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'Empowerment supports organisational objectives at the expense of the individual worker'.

Extracts from this document...

Introduction

Introduction Companies today are designed in someway, at some level, to develop individuals either for their own sake, the company's sake or hopefully for both. The team has become a sophisticated structure. I t is 'finely engineered, maintained to a high standard, and when running smoothly it is highly productive' (Cole, G, A, 1997: 63). It provides an environment in which energy can be maximised towards corporate needs, which also allows the individual to satisfy his or her own needs within work, rather than only outside of it. So often seemingly dull unimaginative and uncreative employees surprise their companies when they reveal the depth of their energy outside work. However it is the 'corporate attitudes' (Legge, K, 1995: 104) that stifled them, and when released companies recognise they have a pool talent, a wealth of resources, at their fingertips. Empowerment has been in the 'forefront of quality improvement efforts' (Cole, G, A, 1997: 23). Several businesses worldwide have been and still are currently closely watching quality the ability to produce superior and distinguished goods and services to meet customer needs. The commitment to quality today is very present in 'service industries, non-profit organizations, government agencies, and educational institutions' (Mabey at el, 1998: 48). Total Quality, also known as Total Quality Management (TQM), is seen differently by different people. Empowerment has been defined in different ways. Some have claimed it is 'a fundamentally different way of working together' (Spencer & Pruss, 1992: 271) and 'quite different from the traditional notion of control' (Cole, G, A, 1997: 94). Cole (1997) is able to define the concept of empowerment as an application to 'none managerial roles' such as team members. However, he argues there are several possible meanings. These can range from having 'increased authority' (Cole, G, A, 1997: 53) and therefore their ability exercise a wider range of choices at work and to be given a more varied and interesting job in the form of job enrichment. ...read more.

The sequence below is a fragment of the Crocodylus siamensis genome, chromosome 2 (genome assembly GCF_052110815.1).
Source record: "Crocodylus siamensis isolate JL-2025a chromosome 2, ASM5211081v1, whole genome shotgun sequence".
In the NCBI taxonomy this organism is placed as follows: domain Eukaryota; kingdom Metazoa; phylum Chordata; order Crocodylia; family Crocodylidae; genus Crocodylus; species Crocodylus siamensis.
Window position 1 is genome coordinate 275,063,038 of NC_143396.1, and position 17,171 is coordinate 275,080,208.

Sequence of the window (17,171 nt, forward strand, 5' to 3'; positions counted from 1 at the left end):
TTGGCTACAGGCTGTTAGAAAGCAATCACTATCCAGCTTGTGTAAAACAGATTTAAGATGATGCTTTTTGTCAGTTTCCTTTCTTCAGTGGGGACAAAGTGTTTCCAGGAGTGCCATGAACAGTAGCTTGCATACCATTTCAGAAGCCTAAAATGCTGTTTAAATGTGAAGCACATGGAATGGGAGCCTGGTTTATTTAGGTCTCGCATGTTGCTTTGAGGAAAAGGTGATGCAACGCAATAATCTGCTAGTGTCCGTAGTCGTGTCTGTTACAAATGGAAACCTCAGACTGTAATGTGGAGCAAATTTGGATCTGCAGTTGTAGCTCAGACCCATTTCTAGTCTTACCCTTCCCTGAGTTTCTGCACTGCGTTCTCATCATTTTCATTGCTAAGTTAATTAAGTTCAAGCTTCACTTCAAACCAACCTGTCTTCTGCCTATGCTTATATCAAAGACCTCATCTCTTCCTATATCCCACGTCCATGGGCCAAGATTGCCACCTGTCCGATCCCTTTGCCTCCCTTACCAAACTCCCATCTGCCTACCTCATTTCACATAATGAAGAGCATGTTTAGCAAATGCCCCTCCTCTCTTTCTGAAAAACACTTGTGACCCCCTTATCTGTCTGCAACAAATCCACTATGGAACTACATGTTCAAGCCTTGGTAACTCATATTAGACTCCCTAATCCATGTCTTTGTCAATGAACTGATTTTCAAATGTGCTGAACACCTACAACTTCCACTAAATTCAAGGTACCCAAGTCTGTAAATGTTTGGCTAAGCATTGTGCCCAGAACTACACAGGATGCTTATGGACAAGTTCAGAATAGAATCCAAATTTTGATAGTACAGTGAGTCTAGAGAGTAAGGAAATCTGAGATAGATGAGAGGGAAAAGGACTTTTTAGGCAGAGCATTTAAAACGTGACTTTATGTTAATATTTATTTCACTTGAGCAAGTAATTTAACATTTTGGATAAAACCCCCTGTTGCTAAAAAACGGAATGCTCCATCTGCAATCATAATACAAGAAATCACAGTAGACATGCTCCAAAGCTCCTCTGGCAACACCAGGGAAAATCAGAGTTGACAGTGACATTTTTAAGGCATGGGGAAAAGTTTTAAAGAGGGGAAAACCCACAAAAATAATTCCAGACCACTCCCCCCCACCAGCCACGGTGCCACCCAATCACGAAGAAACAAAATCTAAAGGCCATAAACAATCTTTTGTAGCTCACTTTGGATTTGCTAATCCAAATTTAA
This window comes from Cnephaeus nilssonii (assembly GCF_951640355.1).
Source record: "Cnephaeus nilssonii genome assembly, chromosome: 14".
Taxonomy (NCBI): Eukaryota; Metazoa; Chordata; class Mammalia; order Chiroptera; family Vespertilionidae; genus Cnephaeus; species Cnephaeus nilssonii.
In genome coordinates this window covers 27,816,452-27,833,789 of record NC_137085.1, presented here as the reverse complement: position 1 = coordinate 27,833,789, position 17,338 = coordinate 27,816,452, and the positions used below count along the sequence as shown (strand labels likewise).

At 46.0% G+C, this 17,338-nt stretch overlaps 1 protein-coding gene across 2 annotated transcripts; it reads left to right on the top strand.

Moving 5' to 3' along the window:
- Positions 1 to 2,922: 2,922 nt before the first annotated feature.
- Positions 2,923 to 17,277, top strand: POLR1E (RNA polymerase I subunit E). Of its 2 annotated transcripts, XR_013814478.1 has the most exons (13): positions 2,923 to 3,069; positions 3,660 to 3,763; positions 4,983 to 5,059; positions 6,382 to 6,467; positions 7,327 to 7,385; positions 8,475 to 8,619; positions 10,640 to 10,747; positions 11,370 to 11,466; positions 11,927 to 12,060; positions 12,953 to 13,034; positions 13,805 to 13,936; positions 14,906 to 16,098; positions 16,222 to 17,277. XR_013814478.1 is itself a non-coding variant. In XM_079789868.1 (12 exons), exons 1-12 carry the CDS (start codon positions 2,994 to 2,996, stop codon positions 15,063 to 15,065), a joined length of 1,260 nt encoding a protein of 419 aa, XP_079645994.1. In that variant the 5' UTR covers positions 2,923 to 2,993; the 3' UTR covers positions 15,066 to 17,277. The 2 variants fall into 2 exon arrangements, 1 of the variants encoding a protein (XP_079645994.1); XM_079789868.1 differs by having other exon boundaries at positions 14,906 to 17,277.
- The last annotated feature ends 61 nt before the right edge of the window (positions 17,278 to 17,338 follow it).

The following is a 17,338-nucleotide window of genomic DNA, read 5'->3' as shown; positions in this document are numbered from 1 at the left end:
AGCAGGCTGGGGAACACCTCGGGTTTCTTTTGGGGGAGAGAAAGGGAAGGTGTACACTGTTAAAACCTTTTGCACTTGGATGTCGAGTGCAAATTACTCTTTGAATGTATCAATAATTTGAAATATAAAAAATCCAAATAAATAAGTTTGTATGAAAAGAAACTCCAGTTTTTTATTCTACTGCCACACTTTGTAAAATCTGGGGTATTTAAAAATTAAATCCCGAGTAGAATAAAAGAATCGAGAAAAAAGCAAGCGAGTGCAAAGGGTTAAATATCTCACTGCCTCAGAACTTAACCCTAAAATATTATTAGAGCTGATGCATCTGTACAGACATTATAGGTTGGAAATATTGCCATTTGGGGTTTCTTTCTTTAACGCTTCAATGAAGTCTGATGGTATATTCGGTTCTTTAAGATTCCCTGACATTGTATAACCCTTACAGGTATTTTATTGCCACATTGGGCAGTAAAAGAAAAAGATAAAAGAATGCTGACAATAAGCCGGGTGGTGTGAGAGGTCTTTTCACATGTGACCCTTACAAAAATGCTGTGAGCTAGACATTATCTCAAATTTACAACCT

Middle